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    Description

    Franklin D. Roosevelt: Typed Letter Signed.
    -June 5, 1924. Hyde Park, New York. One page. 8.5" x 11". Personal Hyde Park, Dutchess County, New York letterhead.
    -To: Dr. J. J. Mattison.
    -Folds, minor crinkling, and a few tiny stains, else fine.

    FDR writes regarding the upcoming Democratic National Convention, in part, "I was glad to get your letter and to find that you feel as I do about the unquestionable wisdom of nominating Governor Smith as our Presidential Candidate./ There will be a great deal that you can do to help us out, particularly if you have friends in other states to whom you feel you can write frankly about the Governor... This is a very important matter, and the success or failure of our campaign seems likely to depend on the extent to which we can get in personal touch with either the delegates or friends of delegates from other states..." This particular convention, in which Roosevelt gave his famous "Happy Warrior" speech placing Smith's name in nomination, was the longest political convention in U.S. history. It took 103 ballots to finally nominate compromise candidate John W. Davis, who would lose to incumbent President Calvin Coolidge.


    More Information:

    The extended description below was supplied by the consignor. We are making it available to our web bidders who are interested in more in-depth research and broader historical perspective. Please note that presentation (i.e. framing), lot divisions, and interpretations of condition and content may occasionally differ from our descriptions. Assertions of fact and subjective observations contained in this description represent the opinion of the consignor. These remarks have not been checked for accuracy by Heritage Auctions, and we assume no responsibility for their accuracy; they are offered purely to allow the bidder insight into the way the consignor has viewed the item(s) in question. No right of return or claim of lack of authenticity or provenance based upon this extended description will be granted.

     

    A fabulous and historic letter written by FDR during the period of time he was re-emerging as a public figure after being stricken with poliomyelitis in August, 1921. Written on Franklin D. Roosevelt, Hyde Park, Dutchess County, New York letterhead, dated June 5, 1924, FDR writes to Dr. J. J. Mattison in support of New York Governor Alfred E. Smith's run for the Democratic nomination for President in 1924. FDR writes: "My dear Dr. Mattison:/ I was glad to get your letter and to find that you feel as I do about the unquestionable wisdom of nominating Governor Smith as our Presidential Candidate./ There will be a great deal that you can do to help us out, particularly if you have friends in other states to whom you feel you can write frankly about the Governor. If so, would you mind sending me the names and addresses (addressing me at my residence, 49 East 65th Street), and a little later would you write them a letter for us?/ This is a very important matter, and the success or failure of our campaign seems likely to depend on the extent to which we can get in personal touch with either the delegates or friends of delegates from other states./ Very sincerely yours,/ Franklin D. Roosevelt." This letter is from a crucial period of time in FDR's personal as well as professional life. The first break in FDR's difficult routine of intense therapy for poliomyelitis came when he briefly re-entered public life in 1924. FDR delivered the famous "Happy Warrior" speech nominating Governor Alfred E. Smith of New York for President at the Democratic National Convention. Delegates and citizens received him with acclaim not only for the speech, but also for his physical courage. Frances Perkins, later appointed by FDR as the first woman in American history to serve in the Presidential cabinet, wrote, "Franklin Roosevelt underwent a spiritual transformation during the years of his illness.... The man emerged completely warmhearted, with humility of spirit and with a deeper philosophy. Having been to the depths of trouble, he understood the problems of people in trouble." The 1924 Democratic National Convention was held in New York City, and was also the longest in American history, lasting seventeen days. FDR shows evidences of his emergence as a national figure in the Democratic Party in this letter to Dr. Mattison, re-emerging in his capacity as the manager of Smith's unsuccessful Presidential campaign in 1924.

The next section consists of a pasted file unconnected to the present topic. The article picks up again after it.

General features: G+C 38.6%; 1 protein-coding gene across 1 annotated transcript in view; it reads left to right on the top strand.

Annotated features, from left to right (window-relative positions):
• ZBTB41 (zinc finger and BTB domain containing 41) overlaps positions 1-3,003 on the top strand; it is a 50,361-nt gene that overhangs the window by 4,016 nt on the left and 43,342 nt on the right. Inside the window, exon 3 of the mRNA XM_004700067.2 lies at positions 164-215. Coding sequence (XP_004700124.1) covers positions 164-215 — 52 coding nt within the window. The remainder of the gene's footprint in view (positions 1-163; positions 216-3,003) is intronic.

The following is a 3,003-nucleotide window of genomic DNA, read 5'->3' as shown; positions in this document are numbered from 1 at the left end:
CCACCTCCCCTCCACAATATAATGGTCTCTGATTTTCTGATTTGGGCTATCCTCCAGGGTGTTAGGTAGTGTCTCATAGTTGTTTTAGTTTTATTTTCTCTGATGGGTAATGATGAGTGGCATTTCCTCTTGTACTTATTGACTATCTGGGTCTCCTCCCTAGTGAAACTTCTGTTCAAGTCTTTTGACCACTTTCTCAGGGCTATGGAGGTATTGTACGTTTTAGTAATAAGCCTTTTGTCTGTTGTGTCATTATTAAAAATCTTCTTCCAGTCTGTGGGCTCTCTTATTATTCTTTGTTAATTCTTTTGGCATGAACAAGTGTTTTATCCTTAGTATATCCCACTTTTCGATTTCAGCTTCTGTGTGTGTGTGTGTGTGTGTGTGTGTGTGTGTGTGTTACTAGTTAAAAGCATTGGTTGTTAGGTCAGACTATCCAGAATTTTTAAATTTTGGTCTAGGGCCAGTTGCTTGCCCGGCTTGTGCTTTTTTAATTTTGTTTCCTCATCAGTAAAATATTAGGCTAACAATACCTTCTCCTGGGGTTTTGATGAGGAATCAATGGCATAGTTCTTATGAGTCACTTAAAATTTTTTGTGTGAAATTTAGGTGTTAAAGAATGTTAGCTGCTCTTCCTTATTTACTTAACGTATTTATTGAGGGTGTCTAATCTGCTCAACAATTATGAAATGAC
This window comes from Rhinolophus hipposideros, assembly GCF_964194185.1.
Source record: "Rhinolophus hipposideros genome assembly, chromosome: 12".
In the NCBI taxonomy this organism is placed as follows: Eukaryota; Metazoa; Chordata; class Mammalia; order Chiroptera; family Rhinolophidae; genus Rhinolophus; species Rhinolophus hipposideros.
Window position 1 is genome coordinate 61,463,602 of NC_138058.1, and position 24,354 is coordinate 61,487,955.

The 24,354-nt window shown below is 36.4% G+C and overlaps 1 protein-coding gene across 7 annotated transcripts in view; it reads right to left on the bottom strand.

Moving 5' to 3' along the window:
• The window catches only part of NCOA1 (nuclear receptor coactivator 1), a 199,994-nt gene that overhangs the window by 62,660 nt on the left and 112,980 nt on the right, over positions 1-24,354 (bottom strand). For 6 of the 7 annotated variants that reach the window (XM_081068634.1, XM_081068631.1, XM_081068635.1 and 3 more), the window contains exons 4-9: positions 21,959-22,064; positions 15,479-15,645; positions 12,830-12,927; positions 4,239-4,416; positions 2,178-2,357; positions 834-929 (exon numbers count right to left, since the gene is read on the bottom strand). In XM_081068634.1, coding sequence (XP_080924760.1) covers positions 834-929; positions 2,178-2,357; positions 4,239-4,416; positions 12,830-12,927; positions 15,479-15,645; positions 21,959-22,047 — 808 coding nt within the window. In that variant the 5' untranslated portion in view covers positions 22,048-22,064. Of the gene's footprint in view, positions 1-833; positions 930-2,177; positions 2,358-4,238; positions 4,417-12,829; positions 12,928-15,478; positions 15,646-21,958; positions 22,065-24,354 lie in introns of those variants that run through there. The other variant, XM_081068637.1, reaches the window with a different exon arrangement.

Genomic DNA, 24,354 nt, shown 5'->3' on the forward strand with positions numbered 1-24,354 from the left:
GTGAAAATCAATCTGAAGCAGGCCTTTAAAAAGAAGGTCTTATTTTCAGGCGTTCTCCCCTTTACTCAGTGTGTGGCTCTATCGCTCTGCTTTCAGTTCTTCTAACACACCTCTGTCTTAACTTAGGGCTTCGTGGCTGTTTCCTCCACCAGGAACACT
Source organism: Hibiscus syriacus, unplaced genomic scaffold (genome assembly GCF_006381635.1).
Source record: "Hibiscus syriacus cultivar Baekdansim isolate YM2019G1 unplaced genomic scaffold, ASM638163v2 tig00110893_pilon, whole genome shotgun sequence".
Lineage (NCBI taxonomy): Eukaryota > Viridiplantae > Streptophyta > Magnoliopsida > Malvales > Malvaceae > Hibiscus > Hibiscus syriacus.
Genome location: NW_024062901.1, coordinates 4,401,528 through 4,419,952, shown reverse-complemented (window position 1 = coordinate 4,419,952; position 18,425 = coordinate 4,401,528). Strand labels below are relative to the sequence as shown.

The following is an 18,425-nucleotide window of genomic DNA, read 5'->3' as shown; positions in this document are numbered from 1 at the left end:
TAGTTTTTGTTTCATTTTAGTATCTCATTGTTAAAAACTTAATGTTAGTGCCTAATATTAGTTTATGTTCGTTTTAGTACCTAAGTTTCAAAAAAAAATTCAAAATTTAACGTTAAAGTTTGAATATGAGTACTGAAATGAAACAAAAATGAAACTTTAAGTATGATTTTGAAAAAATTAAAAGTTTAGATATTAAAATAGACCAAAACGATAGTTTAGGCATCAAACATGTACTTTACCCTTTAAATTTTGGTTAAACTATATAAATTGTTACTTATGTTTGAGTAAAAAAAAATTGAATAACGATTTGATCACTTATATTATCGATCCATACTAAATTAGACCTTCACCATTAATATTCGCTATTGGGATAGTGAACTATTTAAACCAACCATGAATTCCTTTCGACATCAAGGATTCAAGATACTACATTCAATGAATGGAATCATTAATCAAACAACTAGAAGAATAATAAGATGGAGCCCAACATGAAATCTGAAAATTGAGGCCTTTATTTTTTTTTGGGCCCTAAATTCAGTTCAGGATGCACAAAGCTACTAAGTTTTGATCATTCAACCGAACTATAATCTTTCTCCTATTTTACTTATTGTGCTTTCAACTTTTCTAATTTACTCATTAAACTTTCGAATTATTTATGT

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    Auction Dates
    June, 2008
    7th Saturday
    Bids + Registered Phone Bidders: 1
    Lot Tracking Activity: N/A
    Page Views: 419

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